Still another important feature of the invention is a novel method of controlling the length of the zone, in the coiled sample tube, in which the heavier of the immiscible phases are deposited. This method comprises the steps of discharging the lighter of the immiscible phases into the basket against whose side wall the tube is seated, and providing for the flow of such lighter phase or phases upwardly out of the basket by way of alternate exits of which one creates an accumulation of the effluent resulting in a layer over the tubing whose thickness, in relation to the width of the tubing, determines the depth of the suspension stream passing therethough relative to the side wall and, accordingly, the length of the zone through which said heavier phase or phases are deposited. When an exit is provided in the basket that prevents any appreciable accumulation of the effluent, the immiscible phases within the tubing are present as a thin film presenting a relatively short centrifugal path through which the heavier phase or phases must move before coming into contact with the wall of the tubing. This results in a relatively thick and short deposit zone and, where there is more than one phase deposited by centrifugal force, they are not distinct, one from the others, to a satisfactory extent. When the thickness of the effluent layer is approximately equal to the diameter of the tubing, its effect on the immiscible phases passing therethrough is at a maximum in that it is attended by a relatively long centrifugal path through which the heavier phase or phases must pass before coming into contact 3,129,175 Patented Apr. 14, 1964 with the wall of the tubing. This results in a phase of relatively higher specific gravity being deposited on the tubing wall nearer the inlet end thereof than any phase of relatively lower specific gravity so that the deposited heavier phases are each in a relatively thin and long zone with grading resulting as each deposited phase is distinct from any other to a satisfactory extent.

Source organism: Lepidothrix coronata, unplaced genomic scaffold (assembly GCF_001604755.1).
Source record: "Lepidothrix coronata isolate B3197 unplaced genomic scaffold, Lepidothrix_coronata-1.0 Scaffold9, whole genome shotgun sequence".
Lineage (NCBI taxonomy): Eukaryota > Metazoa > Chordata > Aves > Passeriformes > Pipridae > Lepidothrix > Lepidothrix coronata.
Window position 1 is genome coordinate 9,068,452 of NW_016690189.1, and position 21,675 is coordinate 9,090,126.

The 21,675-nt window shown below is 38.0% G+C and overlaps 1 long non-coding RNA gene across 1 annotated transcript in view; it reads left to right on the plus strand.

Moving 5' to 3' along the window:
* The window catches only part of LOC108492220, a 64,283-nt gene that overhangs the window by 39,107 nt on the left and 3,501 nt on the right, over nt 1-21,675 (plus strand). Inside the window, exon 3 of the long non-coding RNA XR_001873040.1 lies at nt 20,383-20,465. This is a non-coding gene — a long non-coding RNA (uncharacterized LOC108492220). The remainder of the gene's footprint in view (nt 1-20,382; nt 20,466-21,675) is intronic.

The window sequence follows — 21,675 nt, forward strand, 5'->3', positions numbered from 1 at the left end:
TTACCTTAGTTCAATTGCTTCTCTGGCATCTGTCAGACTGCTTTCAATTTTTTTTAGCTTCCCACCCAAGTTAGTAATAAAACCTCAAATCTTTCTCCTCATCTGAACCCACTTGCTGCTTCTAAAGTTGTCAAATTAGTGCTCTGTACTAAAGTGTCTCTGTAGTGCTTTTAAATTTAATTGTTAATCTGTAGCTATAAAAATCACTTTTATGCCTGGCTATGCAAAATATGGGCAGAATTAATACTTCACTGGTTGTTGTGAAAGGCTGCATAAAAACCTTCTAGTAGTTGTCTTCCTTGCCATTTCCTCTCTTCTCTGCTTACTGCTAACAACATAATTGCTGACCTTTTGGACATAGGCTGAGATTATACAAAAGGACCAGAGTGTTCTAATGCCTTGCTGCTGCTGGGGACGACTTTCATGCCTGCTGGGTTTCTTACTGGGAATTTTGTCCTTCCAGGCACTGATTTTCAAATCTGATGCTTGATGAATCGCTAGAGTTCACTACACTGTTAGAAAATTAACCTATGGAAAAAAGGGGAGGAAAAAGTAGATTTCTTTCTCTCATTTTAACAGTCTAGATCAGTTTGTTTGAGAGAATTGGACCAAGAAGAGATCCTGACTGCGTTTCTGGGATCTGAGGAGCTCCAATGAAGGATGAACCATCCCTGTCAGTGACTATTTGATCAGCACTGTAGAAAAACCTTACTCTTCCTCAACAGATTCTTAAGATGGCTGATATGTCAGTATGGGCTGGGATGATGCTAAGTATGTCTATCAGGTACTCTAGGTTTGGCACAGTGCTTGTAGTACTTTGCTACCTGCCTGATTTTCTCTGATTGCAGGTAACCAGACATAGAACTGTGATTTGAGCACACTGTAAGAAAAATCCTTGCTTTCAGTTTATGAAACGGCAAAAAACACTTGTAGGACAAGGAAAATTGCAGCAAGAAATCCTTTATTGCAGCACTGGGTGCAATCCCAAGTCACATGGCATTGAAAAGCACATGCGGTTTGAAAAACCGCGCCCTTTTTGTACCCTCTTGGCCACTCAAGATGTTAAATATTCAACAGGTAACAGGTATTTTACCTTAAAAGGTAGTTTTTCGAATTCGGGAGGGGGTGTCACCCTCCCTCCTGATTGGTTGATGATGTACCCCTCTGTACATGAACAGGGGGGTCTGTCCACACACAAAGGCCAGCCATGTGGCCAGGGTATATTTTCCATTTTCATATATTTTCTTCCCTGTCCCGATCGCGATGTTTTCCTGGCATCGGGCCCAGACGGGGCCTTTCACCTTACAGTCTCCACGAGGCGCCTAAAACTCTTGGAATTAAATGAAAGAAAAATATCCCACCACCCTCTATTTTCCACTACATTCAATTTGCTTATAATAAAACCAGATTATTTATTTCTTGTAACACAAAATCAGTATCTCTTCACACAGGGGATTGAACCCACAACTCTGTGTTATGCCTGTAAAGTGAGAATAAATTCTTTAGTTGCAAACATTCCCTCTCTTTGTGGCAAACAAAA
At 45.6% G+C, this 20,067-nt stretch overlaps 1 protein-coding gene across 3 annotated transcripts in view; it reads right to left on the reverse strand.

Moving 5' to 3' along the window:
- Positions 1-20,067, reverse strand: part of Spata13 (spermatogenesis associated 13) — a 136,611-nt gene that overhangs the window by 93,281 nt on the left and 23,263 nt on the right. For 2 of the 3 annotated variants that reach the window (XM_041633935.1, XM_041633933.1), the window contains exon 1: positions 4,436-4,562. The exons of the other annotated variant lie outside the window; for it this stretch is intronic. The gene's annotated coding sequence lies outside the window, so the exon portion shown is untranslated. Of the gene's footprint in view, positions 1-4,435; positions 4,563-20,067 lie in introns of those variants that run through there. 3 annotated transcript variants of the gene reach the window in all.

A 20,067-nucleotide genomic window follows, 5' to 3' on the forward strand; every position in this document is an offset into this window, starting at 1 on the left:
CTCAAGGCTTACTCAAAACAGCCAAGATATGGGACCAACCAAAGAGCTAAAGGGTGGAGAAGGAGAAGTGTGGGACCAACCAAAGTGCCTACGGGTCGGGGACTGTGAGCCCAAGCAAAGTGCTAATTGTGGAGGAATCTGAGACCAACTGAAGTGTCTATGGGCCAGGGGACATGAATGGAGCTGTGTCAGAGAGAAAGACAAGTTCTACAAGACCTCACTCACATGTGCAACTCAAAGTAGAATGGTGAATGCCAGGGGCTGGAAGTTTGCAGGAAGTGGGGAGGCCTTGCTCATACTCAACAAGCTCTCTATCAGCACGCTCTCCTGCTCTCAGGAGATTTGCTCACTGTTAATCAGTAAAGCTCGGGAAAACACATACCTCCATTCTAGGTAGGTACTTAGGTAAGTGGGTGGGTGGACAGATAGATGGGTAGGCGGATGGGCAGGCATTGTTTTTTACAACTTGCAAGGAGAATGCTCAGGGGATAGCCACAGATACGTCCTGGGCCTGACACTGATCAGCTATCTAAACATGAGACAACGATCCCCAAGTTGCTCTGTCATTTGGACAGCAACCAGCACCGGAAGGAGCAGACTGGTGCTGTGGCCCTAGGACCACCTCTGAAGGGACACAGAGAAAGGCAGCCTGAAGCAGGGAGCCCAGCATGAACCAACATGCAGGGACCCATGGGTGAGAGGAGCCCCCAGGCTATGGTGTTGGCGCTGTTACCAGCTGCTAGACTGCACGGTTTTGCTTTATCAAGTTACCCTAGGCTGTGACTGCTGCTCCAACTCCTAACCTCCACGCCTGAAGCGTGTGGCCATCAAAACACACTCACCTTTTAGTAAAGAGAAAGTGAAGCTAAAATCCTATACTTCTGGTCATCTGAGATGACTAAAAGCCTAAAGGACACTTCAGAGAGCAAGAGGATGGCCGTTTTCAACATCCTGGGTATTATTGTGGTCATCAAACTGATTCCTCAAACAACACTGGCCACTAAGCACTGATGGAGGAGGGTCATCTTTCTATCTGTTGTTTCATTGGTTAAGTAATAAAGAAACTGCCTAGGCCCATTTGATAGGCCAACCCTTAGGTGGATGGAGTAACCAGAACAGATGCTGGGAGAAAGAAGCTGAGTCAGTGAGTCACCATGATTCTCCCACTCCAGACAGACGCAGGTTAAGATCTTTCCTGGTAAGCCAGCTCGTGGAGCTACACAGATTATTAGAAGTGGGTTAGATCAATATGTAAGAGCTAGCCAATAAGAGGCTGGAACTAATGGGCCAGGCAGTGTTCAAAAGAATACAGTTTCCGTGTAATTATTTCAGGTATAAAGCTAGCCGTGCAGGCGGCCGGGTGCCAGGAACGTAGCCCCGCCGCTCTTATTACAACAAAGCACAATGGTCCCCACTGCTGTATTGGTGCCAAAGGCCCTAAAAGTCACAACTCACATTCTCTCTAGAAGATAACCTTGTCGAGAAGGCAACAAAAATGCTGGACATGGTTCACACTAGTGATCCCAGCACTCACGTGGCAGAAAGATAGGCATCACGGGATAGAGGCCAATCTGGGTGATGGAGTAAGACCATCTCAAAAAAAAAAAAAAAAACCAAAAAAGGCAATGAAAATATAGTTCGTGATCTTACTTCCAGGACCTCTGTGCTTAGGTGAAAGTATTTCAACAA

For the practice of the method, the basket has an in wardly disposed flange or shoulder, conveniently a part of its mouth, provided with venting or relief ports extending vertically therethrough usually, but not necessarily, in alinement with the inner surface of the basket side wall. When the venting ports are closed, the lighter phase or phases become a stream flowing over the shoulder which is so dimensioned that the thickness of the resulting efiiuent layer is approximately equal to the diameter of the largest tubing used, and, when the venting ports are open, the effluent flows, with a predetermined minimum effect or without any effect on the suspension within the tubing depending on whether or not the venting ports are spaced inwardly from or are in alinement with the basket wall. Usually, either it is desired that the heavier phase or phases be deposited throughout a zone of considerable length or the venting ports are opened so that the flowing stream of the lighter phase or phases has little or no effect on the suspension. Since the extent of grading depends on the length of the centrifugal path, it will be appreciated that, other considerations being equal, the thicker the effluent as determined by the dimensions of the shoulder, the greater the diameter of the tubing, the longer and the more distinct becomes the zone of each deposited phase.

In the accompanying drawings, there is shown an illustrative embodiment of the invention from which these and other of its objectives, novel features, and advantages will be readily apparent.

In the drawings:

FIG. 1 is a fragmentary, vertical section through a centrifuge of the continuous feed type,

FIG. 2 is a similar section, on an increased scale, of the collecting unit, the rotating basket, a coiled sample tube, and part of the supply conduit therefor,

FIG. 3 is a section taken approximately along the indicated lines 33 of FIG. 1,

FIG. 4 is a side elevation of the parts shown in FIG. 2, but on the scale of FIGS, 1 and 3,